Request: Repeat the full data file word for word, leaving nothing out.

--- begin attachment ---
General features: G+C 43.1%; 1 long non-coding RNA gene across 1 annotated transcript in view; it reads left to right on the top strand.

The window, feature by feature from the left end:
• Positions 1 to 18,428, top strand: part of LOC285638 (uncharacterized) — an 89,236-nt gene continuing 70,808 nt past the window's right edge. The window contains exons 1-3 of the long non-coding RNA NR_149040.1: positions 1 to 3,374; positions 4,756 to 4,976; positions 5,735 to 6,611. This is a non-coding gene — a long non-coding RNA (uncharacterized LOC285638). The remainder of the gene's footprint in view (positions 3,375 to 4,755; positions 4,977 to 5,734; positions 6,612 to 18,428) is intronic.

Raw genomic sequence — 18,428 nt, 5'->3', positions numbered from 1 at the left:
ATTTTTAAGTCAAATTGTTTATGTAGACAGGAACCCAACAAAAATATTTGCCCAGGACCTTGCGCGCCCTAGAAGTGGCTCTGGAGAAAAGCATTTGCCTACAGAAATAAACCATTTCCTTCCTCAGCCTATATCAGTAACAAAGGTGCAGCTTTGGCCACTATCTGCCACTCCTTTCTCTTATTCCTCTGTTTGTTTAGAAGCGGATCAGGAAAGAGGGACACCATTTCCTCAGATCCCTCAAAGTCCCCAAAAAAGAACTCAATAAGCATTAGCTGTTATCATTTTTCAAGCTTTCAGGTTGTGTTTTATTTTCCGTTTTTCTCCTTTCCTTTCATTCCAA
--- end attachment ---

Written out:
General features: G+C 43.1%; 1 long non-coding RNA gene across 1 annotated transcript in view; it reads left to right on the top strand.

The window, feature by feature from the left end:
• Positions 1 to 18,428, top strand: part of LOC285638 (uncharacterized) — an 89,236-nt gene continuing 70,808 nt past the window's right edge. The window contains exons 1-3 of the long non-coding RNA NR_149040.1: positions 1 to 3,374; positions 4,756 to 4,976; positions 5,735 to 6,611. This is a non-coding gene — a long non-coding RNA (uncharacterized LOC285638). The remainder of the gene's footprint in view (positions 3,375 to 4,755; positions 4,977 to 5,734; positions 6,612 to 18,428) is intronic.

Raw genomic sequence — 18,428 nt, 5'->3', positions numbered from 1 at the left:
ATTTTTAAGTCAAATTGTTTATGTAGACAGGAACCCAACAAAAATATTTGCCCAGGACCTTGCGCGCCCTAGAAGTGGCTCTGGAGAAAAGCATTTGCCTACAGAAATAAACCATTTCCTTCCTCAGCCTATATCAGTAACAAAGGTGCAGCTTTGGCCACTATCTGCCACTCCTTTCTCTTATTCCTCTGTTTGTTTAGAAGCGGATCAGGAAAGAGGGACACCATTTCCTCAGATCCCTCAAAGTCCCCAAAAAAGAACTCAATAAGCATTAGCTGTTATCATTTTTCAAGCTTTCAGGTTGTGTTTTATTTTCCGTTTTTCTCCTTTCCTTTCATTCCAA